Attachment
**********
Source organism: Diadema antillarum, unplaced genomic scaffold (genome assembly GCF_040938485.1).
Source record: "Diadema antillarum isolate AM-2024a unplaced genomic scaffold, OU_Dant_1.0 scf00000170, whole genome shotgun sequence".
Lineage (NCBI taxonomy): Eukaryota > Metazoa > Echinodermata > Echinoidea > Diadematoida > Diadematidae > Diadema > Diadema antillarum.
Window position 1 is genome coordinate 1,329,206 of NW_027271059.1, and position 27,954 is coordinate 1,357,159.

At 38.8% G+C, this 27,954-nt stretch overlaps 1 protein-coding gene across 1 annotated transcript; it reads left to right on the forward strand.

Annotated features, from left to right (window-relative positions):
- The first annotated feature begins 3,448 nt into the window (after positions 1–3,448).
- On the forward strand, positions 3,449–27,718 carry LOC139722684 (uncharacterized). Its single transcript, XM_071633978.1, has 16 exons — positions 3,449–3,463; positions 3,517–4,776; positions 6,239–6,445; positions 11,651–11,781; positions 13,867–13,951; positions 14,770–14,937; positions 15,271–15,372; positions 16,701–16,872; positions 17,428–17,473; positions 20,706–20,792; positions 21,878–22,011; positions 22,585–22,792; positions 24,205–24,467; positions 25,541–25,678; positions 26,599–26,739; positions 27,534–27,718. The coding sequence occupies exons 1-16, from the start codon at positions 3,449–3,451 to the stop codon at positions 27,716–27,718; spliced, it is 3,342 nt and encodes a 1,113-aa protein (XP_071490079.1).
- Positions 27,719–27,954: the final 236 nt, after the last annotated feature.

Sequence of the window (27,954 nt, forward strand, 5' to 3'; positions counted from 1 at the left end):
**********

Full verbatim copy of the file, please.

Source organism: Diadema antillarum, unplaced genomic scaffold (genome assembly GCF_040938485.1).
Source record: "Diadema antillarum isolate AM-2024a unplaced genomic scaffold, OU_Dant_1.0 scf00000170, whole genome shotgun sequence".
Lineage (NCBI taxonomy): Eukaryota > Metazoa > Echinodermata > Echinoidea > Diadematoida > Diadematidae > Diadema > Diadema antillarum.
Window position 1 is genome coordinate 1,329,206 of NW_027271059.1, and position 27,954 is coordinate 1,357,159.

At 38.8% G+C, this 27,954-nt stretch overlaps 1 protein-coding gene across 1 annotated transcript; it reads left to right on the forward strand.

Annotated features, from left to right (window-relative positions):
- The first annotated feature begins 3,448 nt into the window (after positions 1–3,448).
- On the forward strand, positions 3,449–27,718 carry LOC139722684 (uncharacterized). Its single transcript, XM_071633978.1, has 16 exons — positions 3,449–3,463; positions 3,517–4,776; positions 6,239–6,445; positions 11,651–11,781; positions 13,867–13,951; positions 14,770–14,937; positions 15,271–15,372; positions 16,701–16,872; positions 17,428–17,473; positions 20,706–20,792; positions 21,878–22,011; positions 22,585–22,792; positions 24,205–24,467; positions 25,541–25,678; positions 26,599–26,739; positions 27,534–27,718. The coding sequence occupies exons 1-16, from the start codon at positions 3,449–3,451 to the stop codon at positions 27,716–27,718; spliced, it is 3,342 nt and encodes a 1,113-aa protein (XP_071490079.1).
- Positions 27,719–27,954: the final 236 nt, after the last annotated feature.

Sequence of the window (27,954 nt, forward strand, 5' to 3'; positions counted from 1 at the left end):